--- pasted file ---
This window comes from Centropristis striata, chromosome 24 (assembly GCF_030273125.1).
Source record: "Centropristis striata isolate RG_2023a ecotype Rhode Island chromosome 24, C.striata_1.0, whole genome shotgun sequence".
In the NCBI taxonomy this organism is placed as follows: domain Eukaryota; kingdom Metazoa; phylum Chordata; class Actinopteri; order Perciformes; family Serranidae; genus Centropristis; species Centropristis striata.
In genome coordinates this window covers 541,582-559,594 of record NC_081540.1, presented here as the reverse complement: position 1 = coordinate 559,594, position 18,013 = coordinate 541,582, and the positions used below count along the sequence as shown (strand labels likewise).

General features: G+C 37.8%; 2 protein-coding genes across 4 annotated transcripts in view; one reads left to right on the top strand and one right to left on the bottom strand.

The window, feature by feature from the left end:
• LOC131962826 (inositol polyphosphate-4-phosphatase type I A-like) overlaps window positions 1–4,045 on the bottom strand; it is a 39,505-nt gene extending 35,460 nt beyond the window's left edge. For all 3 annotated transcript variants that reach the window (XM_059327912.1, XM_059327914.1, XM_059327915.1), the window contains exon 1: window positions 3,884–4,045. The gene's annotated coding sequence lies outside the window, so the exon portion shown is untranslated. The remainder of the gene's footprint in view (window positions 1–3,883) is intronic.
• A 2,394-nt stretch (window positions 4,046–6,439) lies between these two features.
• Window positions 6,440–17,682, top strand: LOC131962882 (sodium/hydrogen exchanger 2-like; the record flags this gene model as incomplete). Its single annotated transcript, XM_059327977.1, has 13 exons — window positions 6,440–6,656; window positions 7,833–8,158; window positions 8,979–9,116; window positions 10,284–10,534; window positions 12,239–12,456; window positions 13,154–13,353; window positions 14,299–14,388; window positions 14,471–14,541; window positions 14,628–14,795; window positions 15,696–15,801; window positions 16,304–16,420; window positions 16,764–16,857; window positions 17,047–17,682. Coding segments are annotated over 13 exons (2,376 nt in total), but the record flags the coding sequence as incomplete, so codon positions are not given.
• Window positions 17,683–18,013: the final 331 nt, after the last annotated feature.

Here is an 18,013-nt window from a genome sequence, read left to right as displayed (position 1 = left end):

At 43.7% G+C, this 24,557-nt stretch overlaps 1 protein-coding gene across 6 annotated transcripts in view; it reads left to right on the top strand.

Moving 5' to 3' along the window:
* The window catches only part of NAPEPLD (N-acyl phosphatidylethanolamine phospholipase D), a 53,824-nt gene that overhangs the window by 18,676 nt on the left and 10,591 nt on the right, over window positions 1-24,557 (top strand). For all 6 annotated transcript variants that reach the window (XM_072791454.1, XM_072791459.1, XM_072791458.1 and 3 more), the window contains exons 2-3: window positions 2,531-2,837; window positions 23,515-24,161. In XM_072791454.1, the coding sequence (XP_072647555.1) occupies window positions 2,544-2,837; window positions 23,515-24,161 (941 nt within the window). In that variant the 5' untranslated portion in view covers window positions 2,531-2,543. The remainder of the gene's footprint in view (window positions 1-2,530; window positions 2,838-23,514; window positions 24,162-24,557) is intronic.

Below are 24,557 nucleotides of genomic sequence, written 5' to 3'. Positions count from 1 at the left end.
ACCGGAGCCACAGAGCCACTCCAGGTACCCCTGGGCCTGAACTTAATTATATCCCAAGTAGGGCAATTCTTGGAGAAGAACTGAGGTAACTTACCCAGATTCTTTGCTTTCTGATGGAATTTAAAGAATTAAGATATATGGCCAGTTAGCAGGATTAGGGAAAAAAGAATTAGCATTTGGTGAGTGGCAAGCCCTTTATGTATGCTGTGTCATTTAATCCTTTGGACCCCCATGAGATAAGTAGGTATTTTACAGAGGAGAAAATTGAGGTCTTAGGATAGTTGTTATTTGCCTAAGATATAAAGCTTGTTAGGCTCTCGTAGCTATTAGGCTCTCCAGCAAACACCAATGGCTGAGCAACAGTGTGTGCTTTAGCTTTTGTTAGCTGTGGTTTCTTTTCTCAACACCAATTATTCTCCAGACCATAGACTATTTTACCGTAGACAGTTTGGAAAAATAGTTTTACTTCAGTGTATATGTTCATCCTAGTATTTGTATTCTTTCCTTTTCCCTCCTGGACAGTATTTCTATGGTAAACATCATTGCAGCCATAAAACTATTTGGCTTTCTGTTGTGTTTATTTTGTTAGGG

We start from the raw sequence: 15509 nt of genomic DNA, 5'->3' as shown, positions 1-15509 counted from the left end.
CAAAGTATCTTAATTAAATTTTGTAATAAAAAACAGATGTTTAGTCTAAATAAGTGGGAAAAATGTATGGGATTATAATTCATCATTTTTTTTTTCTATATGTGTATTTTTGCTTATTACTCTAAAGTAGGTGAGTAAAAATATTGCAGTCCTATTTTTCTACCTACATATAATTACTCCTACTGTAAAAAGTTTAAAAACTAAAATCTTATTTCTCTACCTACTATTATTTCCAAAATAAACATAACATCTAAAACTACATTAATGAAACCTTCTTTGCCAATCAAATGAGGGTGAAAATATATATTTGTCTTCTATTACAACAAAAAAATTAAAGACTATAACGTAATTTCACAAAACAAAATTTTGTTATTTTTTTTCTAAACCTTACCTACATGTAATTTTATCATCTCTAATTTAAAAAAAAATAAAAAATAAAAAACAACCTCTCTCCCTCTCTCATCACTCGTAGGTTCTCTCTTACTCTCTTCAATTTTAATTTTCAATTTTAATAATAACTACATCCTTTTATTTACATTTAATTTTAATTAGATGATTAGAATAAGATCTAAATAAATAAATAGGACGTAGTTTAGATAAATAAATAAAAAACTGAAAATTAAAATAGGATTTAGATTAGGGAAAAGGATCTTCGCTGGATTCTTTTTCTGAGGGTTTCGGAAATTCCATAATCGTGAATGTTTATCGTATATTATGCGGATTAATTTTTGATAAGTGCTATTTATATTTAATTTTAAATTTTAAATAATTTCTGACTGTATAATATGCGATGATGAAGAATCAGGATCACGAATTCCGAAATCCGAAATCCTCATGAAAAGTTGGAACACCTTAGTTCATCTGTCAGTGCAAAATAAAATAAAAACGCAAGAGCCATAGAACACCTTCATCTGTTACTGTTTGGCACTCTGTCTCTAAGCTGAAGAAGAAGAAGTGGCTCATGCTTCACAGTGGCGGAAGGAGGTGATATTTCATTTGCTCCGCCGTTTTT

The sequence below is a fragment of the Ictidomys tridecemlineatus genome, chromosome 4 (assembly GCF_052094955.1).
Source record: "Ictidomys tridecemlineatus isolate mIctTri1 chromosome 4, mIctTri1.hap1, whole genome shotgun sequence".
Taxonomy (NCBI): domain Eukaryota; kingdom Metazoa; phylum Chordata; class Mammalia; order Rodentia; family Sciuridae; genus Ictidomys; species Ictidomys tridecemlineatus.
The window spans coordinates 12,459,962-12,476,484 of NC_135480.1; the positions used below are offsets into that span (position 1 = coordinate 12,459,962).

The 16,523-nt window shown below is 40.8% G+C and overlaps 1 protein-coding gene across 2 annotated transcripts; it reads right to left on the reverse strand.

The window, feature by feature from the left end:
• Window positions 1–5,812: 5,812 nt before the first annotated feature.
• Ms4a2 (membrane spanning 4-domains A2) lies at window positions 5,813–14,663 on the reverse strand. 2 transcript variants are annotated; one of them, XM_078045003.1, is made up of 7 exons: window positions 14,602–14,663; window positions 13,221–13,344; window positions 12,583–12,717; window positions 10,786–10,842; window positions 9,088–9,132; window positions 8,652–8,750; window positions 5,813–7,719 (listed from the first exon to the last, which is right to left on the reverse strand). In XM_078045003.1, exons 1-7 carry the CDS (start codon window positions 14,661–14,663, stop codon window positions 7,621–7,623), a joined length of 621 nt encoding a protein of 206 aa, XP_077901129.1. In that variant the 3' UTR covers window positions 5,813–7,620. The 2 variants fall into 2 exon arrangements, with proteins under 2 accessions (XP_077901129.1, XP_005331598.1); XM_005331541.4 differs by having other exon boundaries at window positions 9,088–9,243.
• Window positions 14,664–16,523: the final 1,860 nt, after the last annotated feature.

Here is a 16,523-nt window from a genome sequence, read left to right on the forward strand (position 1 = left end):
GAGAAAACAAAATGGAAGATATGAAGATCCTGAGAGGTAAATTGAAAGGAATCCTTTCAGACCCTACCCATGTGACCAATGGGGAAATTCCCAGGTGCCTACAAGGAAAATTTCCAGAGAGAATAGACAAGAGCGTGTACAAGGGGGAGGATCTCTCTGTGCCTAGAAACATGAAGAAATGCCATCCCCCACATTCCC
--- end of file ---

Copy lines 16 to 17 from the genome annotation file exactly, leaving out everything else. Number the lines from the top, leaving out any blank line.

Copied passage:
ACCGGAGCCACAGAGCCACTCCAGGTACCCCTGGGCCTGAACTTAATTATATCCCAAGTAGGGCAATTCTTGGAGAAGAACTGAGGTAACTTACCCAGATTCTTTGCTTTCTGATGGAATTTAAAGAATTAAGATATATGGCCAGTTAGCAGGATTAGGGAAAAAAGAATTAGCATTTGGTGAGTGGCAAGCCCTTTATGTATGCTGTGTCATTTAATCCTTTGGACCCCCATGAGATAAGTAGGTATTTTACAGAGGAGAAAATTGAGGTCTTAGGATAGTTGTTATTTGCCTAAGATATAAAGCTTGTTAGGCTCTCGTAGCTATTAGGCTCTCCAGCAAACACCAATGGCTGAGCAACAGTGTGTGCTTTAGCTTTTGTTAGCTGTGGTTTCTTTTCTCAACACCAATTATTCTCCAGACCATAGACTATTTTACCGTAGACAGTTTGGAAAAATAGTTTTACTTCAGTGTATATGTTCATCCTAGTATTTGTATTCTTTCCTTTTCCCTCCTGGACAGTATTTCTATGGTAAACATCATTGCAGCCATAAAACTATTTGGCTTTCTGTTGTGTTTATTTTGTTAGGG

We start from the raw sequence: 15509 nt of genomic DNA, 5'->3' as shown, positions 1-15509 counted from the left end.